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September 1949

CLINICAL AND BIOCHEMICAL STUDY OF REMISSIONS IN NONSPECIFIC ARTHRITIS: From the Medical Department and the Pathological Laboratories, Bronx Hospital.

Arch Intern Med (Chic). 1949;84(3):361-378. doi:10.1001/archinte.1949.00230030003001

IT IS WELL known that nonspecific arthritis is a disease which is characterized by relapses and remissions.1 It is also generally accepted that whereas there is no specific curative agent for this disease, there are many measures which hasten remissions in both rheumatoid arthritis and osteoarthritis.2 As Hench3 recently stated in discussing the use of gold therapy in rheumatoid arthritis, a remission may be obtained by this method in six months in a case in which it otherwise might require six years. Using measures other than chrysotherapy, a smaller percentage of remissions has been reported after the use of such diverse treatments as hyperthermia with typhoid vaccine,4 hypervitaminosis with massive doses of activated ergosterol (viosterol),5 bismuth therapy,6 low carbohydrate diets,7 administration of cinchophen,8 starvation,9 administration of streptococcus vaccine,10 administration of foreign protein,11 bee venom therapy12 and even anesthesia.13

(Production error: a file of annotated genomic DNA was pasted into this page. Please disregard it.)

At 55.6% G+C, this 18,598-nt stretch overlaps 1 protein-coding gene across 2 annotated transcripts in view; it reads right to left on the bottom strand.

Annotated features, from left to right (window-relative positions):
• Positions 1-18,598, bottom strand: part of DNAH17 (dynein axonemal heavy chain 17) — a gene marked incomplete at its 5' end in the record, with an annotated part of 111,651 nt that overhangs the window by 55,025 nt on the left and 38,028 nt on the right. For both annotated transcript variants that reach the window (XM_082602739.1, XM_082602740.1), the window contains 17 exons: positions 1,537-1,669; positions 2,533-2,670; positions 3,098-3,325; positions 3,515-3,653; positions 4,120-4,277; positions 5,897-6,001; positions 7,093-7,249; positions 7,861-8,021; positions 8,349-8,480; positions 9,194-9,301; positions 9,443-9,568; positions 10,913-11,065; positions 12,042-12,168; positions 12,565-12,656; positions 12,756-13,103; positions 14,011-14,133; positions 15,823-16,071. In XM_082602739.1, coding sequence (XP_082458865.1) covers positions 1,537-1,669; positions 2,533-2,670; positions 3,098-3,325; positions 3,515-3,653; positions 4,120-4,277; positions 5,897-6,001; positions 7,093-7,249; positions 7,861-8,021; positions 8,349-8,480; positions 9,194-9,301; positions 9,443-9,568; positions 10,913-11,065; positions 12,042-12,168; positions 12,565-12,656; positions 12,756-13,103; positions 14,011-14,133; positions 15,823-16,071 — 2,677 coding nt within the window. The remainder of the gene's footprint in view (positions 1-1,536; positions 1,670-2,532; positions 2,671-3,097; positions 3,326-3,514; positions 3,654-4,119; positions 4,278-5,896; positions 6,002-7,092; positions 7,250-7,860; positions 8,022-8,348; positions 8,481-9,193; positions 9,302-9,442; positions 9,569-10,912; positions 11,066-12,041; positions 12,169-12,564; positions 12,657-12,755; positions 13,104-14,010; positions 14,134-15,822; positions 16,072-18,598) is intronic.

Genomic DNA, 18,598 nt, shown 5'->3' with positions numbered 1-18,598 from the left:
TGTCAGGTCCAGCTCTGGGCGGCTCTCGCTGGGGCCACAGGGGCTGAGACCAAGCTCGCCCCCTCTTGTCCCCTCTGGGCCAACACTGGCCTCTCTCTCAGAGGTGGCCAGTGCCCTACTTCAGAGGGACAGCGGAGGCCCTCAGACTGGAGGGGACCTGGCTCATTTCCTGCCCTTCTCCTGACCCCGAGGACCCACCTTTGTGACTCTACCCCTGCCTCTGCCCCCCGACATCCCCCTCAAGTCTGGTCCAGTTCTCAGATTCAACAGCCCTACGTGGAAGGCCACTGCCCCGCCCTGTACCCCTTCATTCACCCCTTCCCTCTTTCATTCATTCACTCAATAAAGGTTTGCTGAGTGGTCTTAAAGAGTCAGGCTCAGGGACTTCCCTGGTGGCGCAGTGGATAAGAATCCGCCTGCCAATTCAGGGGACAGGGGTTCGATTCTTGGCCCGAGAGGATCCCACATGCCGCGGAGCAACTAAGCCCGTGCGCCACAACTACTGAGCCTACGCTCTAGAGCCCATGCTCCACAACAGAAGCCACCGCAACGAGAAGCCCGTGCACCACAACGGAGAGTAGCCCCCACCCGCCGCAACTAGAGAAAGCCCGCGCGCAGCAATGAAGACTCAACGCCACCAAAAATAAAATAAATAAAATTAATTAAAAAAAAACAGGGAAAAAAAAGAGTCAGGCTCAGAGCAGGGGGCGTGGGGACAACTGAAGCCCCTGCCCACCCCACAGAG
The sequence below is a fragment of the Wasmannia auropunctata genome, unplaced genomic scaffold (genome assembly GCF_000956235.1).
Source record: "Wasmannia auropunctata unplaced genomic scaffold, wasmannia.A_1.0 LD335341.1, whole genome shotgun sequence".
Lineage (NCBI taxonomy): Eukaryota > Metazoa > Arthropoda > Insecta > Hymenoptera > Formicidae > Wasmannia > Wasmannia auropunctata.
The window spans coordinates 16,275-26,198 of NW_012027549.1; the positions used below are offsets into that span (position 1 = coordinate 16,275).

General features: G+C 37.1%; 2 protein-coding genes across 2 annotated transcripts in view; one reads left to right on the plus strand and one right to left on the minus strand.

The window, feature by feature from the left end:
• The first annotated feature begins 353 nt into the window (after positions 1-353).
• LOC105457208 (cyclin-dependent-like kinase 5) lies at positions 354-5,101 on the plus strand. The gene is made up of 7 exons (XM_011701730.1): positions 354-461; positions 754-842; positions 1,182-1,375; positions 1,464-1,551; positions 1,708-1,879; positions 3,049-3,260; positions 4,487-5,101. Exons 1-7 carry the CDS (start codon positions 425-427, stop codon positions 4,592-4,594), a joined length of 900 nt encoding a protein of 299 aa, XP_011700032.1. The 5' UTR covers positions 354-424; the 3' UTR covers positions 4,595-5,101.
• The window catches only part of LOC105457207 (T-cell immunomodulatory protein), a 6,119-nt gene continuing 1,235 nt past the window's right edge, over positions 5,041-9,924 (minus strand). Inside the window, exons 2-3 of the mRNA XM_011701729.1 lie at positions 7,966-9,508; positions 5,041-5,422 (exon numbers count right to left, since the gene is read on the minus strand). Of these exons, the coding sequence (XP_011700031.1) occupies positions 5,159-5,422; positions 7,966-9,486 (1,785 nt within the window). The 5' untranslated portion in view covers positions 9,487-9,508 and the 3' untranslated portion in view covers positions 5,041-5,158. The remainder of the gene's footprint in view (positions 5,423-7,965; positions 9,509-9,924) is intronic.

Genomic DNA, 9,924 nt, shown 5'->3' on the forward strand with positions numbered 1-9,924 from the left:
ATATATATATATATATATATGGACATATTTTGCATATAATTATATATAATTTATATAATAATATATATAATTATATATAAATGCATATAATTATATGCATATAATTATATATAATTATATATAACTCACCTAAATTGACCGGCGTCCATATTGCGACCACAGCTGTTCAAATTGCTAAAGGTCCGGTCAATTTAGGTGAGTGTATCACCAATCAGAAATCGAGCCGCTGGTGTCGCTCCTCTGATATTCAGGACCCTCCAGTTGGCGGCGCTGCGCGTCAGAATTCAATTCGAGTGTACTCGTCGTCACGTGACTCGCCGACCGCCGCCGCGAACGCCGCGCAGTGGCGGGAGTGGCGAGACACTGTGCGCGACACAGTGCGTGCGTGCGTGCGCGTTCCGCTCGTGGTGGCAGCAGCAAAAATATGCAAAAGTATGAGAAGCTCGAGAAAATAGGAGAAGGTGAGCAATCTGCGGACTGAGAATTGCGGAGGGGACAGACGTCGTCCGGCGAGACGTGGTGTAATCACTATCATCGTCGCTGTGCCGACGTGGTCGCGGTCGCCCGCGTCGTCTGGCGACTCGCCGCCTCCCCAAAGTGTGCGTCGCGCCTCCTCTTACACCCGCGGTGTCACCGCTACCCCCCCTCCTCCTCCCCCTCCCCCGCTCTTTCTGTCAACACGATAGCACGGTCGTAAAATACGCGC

Of striking significance is the fact that the highest percentage of remissions

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